Analysis: Exhaust blown diffusers: the end of the matter?

BY TONY DODGINS

After a weekend of political toing and froing at Silverstone, it seems that for future races we will revert to the regulations in force at the previous grand prix in Valencia. Full exhaust blown diffusers will be permitted once again but there will be no special qualifying engine maps.

With varying concessions for different engines sparking controversy at Silverstone, the FIA announced that provided unanimous agreement was reached among the teams, there could be a return to the Valencia regulations for the remainder of the year.

A meeting of team technical chiefs and principals on Sunday morning at Silverstone was aimed at achieving that but was unsuccessful, with Ferrari and Sauber understood to be reluctant to give their approval. On the grid, however, Bernie Ecclestone said that agreement had been reached.

"That is my understanding too," said Ferrari team principal Stefano Domenicali after his team's victory. "This thing was not really good for everyone. We need to draw a line and now look ahead, because otherwise where we are going? Even if I don't agree with the process, for the benefit of the sport we should have action."

Some observers thought it interesting that Ferrari would agree to go back to the Valencia regulations after its Silverstone showing and that perhaps it was indicative of the current political climate in the paddock, with the teams still intent on presenting a united front.

Those of a more cynical disposition, however, suggested that there was no way Ferrari would support a reversion if it believed the off-throttle exhaust blown diffuser ban was a significant part of its Silverstone performance.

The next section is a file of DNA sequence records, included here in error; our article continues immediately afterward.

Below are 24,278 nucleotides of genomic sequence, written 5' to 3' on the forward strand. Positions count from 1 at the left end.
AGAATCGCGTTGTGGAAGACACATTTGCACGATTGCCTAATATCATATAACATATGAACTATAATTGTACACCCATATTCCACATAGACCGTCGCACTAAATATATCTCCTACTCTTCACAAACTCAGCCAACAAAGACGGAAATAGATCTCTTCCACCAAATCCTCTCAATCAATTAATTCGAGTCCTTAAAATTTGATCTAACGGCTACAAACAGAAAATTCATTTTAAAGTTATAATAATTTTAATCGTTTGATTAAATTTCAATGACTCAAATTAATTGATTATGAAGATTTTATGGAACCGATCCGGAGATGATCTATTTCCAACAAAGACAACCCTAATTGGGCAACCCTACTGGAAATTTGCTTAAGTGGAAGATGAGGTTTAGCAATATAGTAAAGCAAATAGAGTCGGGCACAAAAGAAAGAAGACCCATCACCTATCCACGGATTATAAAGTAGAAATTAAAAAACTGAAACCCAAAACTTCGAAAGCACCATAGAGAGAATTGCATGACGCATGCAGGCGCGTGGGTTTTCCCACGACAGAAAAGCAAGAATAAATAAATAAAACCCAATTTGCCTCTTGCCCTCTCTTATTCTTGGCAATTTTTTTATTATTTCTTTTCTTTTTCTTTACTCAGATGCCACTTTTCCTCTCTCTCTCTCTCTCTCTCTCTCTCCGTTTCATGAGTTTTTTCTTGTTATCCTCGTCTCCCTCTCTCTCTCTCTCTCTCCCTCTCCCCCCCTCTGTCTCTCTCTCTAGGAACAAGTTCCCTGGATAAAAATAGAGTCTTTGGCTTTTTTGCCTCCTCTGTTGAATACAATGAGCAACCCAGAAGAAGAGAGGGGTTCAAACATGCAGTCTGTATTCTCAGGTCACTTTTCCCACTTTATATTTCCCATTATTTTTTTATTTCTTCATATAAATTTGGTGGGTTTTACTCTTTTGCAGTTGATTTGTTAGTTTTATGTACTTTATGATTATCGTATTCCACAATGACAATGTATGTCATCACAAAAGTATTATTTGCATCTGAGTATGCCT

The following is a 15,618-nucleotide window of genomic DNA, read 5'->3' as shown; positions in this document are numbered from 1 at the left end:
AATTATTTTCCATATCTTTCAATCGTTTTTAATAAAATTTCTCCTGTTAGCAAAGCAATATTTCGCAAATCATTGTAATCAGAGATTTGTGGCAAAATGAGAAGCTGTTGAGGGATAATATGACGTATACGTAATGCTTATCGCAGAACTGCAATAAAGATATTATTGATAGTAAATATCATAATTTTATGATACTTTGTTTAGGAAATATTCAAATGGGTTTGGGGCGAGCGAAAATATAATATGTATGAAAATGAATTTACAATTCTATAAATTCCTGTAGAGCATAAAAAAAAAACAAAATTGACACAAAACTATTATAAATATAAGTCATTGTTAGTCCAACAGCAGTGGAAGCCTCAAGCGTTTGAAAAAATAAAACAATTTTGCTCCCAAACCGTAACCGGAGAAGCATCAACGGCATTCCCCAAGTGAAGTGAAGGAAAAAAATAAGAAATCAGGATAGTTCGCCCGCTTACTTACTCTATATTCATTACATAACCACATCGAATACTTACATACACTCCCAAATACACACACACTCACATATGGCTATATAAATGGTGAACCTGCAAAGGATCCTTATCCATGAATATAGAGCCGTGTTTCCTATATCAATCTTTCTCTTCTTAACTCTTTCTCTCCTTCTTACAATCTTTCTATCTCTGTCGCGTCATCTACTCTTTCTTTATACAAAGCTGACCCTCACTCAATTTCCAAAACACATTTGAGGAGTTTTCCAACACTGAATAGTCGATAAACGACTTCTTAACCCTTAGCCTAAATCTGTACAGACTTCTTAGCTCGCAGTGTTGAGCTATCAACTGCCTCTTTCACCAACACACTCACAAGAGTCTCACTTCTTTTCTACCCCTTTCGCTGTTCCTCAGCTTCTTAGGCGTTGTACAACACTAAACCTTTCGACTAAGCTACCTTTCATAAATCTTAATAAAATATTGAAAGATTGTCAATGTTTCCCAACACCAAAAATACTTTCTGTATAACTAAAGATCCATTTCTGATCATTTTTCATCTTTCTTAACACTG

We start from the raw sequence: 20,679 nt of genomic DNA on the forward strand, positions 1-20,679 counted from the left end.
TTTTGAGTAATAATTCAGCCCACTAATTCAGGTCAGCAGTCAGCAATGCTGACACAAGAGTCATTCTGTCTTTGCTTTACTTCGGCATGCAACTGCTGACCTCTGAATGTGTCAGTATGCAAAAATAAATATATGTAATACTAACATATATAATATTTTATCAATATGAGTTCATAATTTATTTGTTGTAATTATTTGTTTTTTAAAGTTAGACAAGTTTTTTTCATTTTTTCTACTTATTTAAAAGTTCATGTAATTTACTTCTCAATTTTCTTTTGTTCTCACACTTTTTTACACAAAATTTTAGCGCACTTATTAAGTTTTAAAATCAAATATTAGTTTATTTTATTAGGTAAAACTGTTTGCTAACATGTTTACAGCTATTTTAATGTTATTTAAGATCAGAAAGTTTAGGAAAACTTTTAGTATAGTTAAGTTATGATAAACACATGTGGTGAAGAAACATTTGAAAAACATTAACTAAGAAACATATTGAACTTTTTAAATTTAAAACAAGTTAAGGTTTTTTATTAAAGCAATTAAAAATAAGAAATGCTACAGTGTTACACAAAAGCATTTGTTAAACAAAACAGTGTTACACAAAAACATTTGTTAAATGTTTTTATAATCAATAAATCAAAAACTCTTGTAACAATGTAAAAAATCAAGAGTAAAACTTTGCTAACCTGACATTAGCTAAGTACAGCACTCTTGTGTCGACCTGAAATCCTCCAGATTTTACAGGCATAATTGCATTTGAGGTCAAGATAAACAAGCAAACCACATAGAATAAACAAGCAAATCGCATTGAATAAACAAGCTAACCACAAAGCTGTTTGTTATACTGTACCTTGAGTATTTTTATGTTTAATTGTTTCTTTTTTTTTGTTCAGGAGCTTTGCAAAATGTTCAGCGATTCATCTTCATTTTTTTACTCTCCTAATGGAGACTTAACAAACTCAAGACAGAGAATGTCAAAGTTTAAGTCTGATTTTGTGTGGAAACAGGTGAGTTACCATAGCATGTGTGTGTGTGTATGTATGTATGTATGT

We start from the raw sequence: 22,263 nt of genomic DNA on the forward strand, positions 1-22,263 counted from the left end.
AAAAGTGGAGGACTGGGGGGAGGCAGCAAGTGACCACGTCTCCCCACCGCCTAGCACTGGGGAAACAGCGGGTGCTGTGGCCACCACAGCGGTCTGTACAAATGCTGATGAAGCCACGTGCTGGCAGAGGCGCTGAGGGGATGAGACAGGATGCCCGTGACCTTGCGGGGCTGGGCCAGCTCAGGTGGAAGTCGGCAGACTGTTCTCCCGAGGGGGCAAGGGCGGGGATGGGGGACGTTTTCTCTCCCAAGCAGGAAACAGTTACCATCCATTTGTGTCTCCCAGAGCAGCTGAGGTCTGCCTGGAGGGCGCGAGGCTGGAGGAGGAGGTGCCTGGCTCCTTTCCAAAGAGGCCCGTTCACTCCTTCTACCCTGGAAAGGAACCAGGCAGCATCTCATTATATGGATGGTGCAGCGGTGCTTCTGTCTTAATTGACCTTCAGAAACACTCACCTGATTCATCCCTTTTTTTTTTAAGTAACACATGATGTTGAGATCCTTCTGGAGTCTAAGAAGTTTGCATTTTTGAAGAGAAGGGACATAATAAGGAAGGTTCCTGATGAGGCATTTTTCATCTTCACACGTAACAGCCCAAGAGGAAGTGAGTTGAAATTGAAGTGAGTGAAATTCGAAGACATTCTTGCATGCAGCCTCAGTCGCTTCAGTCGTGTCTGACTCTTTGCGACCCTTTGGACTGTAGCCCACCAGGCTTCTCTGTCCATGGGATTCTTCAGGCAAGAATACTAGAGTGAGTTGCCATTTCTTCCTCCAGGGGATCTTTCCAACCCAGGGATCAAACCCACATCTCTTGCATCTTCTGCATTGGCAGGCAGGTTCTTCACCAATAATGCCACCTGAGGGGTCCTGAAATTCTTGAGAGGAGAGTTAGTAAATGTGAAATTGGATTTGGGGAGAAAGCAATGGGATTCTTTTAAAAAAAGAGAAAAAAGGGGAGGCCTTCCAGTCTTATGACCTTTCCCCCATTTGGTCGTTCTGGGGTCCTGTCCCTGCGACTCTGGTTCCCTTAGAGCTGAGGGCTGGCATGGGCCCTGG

Domenicali said it was hard to know exactly how to rationalise Ferrari's improvement but the team's Pat Fry said: "Putting to one side the entire saga regarding exhaust gases, our performance today was mainly down to seeing the benefit of the improvements we have introduced race after race, especially here."

At Silverstone, Ferrari enjoyed the benefits of a revised floor, exhaust layout, top body and rear wing, with the latter believed to be particularly effective.

Post-race, however, Peter Sauber was reluctant to say whether his team had given agreement.

"After Montreal the FIA said this system is illegal and we change it," he commented. "And then we have a lot of discussion about saving the engine and all this rubbish. Everybody was looking out for himself, which is normal."

Pushed further as to whether he had signed, Sauber said, "I was not in the meeting."

But had his team signed?

"Speak again with Bernie or the FIA. You can ask me 10 times and I don't give you an answer to this..."

Asked what he believed the impact of the Silverstone revisions to be, Sauber said: "I don't know the situation with Mercedes but I think Renault is slower than before. That's my feeling. I think it was a disadvantage for the Renault teams, but how big a disadvantage, I don't know. We saw both Red Bulls still on the front row..."

It appears then, that we have agreement, with just the due processes to be gone through in the next few days. With the FIA technical department having declared their belief that exhaust blown diffusers are illegal, however, the results of future races would be open to protest if unanimity was not actually forthcoming. And Sauber's reticence must leave that open to question.

As someone put it on Sunday night, "it is to be hoped that Bernie has knocked a few heads together to ensure that there is no silliness."

Bearing in mind that Williams kicked the matter off in the desire to check the legality of exhaust blown diffusers before spending on them, one would hope that things are as they appear. But, this being F1, you never quite know.

As one conspiracy theorist suggested, "if the political agenda was to heap more woe on Jean Todt after the Bahrain and 2013 engine debacles, leaving the results open to protest would be a good way of achieving it."

Lets hope, for the sport's sake, it's not that.

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